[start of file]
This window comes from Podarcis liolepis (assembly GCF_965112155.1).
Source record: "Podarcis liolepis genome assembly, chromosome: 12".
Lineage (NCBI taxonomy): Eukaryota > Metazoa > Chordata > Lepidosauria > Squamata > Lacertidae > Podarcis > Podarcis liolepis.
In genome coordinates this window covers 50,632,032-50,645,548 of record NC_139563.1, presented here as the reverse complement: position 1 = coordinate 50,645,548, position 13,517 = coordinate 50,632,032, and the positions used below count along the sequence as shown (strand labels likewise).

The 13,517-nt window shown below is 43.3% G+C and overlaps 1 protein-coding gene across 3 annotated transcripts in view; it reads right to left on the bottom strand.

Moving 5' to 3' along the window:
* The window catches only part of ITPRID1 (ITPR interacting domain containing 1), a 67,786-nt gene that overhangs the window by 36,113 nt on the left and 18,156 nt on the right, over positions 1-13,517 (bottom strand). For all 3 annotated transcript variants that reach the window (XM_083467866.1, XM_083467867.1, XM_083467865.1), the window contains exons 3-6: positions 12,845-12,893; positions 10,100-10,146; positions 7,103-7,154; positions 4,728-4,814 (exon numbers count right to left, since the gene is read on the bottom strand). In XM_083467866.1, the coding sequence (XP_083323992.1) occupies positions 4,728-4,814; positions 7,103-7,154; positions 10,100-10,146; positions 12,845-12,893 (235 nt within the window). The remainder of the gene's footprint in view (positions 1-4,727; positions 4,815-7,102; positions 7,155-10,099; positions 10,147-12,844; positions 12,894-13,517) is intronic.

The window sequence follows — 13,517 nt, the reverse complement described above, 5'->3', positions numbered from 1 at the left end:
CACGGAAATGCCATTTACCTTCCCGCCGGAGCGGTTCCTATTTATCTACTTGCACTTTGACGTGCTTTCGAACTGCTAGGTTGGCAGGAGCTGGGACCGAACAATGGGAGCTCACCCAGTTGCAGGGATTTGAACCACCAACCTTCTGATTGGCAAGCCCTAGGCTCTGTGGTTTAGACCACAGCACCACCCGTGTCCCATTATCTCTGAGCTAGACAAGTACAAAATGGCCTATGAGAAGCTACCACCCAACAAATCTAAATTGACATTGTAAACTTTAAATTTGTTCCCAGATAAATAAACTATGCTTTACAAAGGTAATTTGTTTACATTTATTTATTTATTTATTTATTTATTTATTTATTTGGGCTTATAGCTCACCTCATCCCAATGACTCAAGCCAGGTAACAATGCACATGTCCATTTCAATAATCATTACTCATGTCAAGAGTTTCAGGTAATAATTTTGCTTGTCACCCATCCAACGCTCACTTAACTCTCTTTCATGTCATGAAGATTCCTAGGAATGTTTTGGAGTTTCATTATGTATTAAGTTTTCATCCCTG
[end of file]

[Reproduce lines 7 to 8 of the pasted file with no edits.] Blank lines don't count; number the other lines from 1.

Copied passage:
* The window catches only part of ITPRID1 (ITPR interacting domain containing 1), a 67,786-nt gene that overhangs the window by 36,113 nt on the left and 18,156 nt on the right, over positions 1-13,517 (bottom strand). For all 3 annotated transcript variants that reach the window (XM_083467866.1, XM_083467867.1, XM_083467865.1), the window contains exons 3-6: positions 12,845-12,893; positions 10,100-10,146; positions 7,103-7,154; positions 4,728-4,814 (exon numbers count right to left, since the gene is read on the bottom strand). In XM_083467866.1, the coding sequence (XP_083323992.1) occupies positions 4,728-4,814; positions 7,103-7,154; positions 10,100-10,146; positions 12,845-12,893 (235 nt within the window). The remainder of the gene's footprint in view (positions 1-4,727; positions 4,815-7,102; positions 7,155-10,099; positions 10,147-12,844; positions 12,894-13,517) is intronic.

The window sequence follows — 13,517 nt, the reverse complement described above, 5'->3', positions numbered from 1 at the left end: